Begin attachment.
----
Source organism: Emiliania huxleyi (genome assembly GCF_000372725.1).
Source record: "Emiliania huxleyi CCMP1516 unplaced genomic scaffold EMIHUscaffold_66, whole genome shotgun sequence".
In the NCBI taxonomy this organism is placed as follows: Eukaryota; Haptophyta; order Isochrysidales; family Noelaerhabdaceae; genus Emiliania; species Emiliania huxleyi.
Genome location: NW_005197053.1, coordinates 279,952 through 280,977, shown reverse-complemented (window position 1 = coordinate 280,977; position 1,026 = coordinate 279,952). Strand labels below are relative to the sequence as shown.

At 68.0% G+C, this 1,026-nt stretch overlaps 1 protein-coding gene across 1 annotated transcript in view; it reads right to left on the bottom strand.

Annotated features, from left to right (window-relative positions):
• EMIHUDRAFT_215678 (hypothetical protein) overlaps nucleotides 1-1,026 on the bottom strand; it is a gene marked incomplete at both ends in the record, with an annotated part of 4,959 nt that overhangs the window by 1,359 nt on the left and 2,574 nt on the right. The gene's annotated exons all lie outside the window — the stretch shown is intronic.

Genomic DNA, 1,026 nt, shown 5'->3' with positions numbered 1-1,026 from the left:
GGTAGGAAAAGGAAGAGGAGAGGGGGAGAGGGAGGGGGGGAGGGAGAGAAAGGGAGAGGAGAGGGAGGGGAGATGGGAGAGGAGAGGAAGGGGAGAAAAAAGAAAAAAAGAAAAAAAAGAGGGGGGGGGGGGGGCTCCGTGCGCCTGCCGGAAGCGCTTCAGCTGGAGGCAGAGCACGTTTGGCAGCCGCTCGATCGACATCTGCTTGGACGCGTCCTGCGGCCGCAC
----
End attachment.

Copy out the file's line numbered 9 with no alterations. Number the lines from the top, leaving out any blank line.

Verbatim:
GGTAGGAAAAGGAAGAGGAGAGGGGGAGAGGGAGGGGGGGAGGGAGAGAAAGGGAGAGGAGAGGGAGGGGAGATGGGAGAGGAGAGGAAGGGGAGAAAAAAGAAAAAAAGAAAAAAAAGAGGGGGGGGGGGGGGCTCCGTGCGCCTGCCGGAAGCGCTTCAGCTGGAGGCAGAGCACGTTTGGCAGCCGCTCGATCGACATCTGCTTGGACGCGTCCTGCGGCCGCAC